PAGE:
The culprit was seen on CCTV driving into the Northside for Business campus, located next to Ellis’s Yard, to unload a van full of rubbish.
A number of items were dumped on the site before the van drove off.
Ellis’s Yard, beside the Spring Lane halting site, was recently cleaned up at a cost of €53,000 to Cork City Council after years of rampant dumping saw the accumulation of 200,000kg of domestic waste and 4,500kg of asbestos.
CCTV and security measures were installed around Ellis’s Yard to prevent further fly-tipping, but it’s now feared the dumpers have merely moved to other nearby sites in Ballyvolane and Mayfield.
JJ O’Connell, director of the Northside for Business campus, said the dumpers were unaware that the campus had its own CCTV. Footage has been forwarded onto the relevant authorities so they can pursue prosecution.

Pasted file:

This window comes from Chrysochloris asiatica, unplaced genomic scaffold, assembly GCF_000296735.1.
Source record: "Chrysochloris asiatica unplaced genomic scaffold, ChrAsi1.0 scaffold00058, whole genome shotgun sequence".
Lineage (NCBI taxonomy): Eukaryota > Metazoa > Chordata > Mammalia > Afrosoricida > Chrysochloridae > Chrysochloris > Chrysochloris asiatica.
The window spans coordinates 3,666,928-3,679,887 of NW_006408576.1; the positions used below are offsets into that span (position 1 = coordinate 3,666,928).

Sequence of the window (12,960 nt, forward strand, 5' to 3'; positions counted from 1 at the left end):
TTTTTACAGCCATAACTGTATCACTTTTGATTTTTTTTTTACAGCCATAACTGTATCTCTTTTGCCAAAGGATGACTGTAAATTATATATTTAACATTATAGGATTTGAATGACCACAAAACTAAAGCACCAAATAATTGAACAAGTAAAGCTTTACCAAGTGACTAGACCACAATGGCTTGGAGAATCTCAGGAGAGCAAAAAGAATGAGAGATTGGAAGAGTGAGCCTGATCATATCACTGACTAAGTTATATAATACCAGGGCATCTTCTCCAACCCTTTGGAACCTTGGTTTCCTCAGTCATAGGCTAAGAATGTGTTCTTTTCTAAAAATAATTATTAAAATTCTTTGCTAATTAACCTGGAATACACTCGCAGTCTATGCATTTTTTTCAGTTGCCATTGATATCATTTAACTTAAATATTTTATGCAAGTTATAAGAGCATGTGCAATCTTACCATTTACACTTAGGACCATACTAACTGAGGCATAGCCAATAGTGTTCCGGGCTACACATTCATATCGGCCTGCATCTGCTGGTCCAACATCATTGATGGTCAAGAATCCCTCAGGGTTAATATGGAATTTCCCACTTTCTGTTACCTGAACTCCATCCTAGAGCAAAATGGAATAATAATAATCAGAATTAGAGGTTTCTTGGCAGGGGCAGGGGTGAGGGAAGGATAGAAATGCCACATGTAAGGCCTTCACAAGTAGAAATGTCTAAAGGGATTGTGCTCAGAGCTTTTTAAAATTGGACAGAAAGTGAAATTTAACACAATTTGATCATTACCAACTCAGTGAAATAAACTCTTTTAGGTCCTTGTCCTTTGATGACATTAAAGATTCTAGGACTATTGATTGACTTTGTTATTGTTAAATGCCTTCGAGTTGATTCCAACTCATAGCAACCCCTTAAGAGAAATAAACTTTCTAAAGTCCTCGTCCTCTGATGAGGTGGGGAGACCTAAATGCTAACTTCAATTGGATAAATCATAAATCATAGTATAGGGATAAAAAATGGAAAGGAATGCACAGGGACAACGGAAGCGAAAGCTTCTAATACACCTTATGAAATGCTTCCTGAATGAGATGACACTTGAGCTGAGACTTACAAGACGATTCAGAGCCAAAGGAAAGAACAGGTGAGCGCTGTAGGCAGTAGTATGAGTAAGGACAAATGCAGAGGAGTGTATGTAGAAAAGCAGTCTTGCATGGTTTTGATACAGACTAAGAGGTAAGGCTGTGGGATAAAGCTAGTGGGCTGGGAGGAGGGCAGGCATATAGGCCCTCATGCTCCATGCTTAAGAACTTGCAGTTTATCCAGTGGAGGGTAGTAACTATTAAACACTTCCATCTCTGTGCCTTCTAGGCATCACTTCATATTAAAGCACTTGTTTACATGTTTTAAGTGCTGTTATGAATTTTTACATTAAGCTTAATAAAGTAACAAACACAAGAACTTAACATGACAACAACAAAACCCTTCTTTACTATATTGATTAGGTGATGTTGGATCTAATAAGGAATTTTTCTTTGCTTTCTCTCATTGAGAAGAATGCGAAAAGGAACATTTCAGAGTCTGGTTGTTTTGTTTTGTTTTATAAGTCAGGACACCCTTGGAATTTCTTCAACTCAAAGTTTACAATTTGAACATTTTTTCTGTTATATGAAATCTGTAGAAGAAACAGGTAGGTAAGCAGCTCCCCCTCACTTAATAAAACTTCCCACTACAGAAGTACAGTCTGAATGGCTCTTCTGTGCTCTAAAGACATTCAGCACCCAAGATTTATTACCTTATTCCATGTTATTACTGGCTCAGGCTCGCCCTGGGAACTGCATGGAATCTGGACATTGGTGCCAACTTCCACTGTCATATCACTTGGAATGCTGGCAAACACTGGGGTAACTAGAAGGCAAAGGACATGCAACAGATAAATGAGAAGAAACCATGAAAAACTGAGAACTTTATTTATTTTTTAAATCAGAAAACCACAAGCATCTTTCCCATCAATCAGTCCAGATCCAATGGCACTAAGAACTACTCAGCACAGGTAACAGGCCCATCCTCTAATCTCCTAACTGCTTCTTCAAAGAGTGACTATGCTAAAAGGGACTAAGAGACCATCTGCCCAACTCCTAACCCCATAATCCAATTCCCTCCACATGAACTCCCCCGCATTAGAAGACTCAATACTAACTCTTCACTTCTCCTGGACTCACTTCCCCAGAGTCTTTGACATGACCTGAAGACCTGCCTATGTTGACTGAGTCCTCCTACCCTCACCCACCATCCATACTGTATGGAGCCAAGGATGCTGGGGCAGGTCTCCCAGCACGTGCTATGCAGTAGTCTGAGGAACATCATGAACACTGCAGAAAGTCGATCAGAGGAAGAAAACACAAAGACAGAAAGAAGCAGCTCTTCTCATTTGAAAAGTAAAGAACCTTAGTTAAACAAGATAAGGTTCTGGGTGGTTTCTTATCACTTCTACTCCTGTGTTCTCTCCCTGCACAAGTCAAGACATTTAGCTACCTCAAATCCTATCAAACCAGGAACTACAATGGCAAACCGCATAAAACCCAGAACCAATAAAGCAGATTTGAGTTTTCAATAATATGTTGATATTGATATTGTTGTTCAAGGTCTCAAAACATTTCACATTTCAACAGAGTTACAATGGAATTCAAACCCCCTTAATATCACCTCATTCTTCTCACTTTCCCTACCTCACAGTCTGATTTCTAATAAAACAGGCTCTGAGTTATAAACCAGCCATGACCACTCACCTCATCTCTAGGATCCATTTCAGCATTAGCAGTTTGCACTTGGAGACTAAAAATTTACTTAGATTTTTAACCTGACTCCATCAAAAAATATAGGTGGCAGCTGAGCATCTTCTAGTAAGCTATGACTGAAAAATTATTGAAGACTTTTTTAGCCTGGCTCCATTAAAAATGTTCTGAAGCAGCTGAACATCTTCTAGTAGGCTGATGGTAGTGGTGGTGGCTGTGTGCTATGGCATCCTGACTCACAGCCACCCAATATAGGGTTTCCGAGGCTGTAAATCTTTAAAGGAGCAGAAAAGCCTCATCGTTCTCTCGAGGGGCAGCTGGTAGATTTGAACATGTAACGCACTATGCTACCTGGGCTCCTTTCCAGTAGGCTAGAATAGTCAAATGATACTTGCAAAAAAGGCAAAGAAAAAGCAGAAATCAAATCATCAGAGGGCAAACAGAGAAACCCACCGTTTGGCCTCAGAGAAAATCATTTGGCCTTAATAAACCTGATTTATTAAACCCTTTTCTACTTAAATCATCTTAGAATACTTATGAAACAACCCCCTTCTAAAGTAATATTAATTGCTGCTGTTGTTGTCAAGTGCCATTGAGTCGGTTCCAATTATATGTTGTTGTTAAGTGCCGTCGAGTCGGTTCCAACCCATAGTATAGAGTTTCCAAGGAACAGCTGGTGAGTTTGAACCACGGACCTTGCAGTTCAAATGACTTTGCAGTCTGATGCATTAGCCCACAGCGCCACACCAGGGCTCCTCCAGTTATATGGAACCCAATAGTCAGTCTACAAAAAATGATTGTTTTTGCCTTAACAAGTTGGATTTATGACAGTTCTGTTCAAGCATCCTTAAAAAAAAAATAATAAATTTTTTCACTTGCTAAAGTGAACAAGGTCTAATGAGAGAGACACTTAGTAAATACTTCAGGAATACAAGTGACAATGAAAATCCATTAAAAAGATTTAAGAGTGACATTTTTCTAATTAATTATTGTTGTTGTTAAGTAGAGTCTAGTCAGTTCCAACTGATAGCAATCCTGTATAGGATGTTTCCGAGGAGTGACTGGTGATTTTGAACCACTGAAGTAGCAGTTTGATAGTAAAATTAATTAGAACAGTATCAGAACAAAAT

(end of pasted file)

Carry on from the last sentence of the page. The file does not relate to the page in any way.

Mr O’Connell said: “We are monitoring this. With the cleaning of Ellis’s Yard, obviously, someone went to dump there and then they decided to move down towards our site.
“We have very good cameras and we are not going to put up with this. We have to stop this behaviour. This matter will be pursued. These people have to stop their dumping.
“The whole Northside for Business project is about breeding enterprise. We are making great headway and we have good resources and we have the opportunity to do some really good things but we have to put a full-stop around this behaviour as best we can.”
Bylaws passed by City Hall last week will see local authority officials get tough on illegal dumpers, as they now have the power to investigate and pursue prosecutions against households which don’t have proof they are using approved waste collection services.
Householders face fixed fines of €75, while proven fly-tippers will be prosecuted and may face fines of up to €2,500.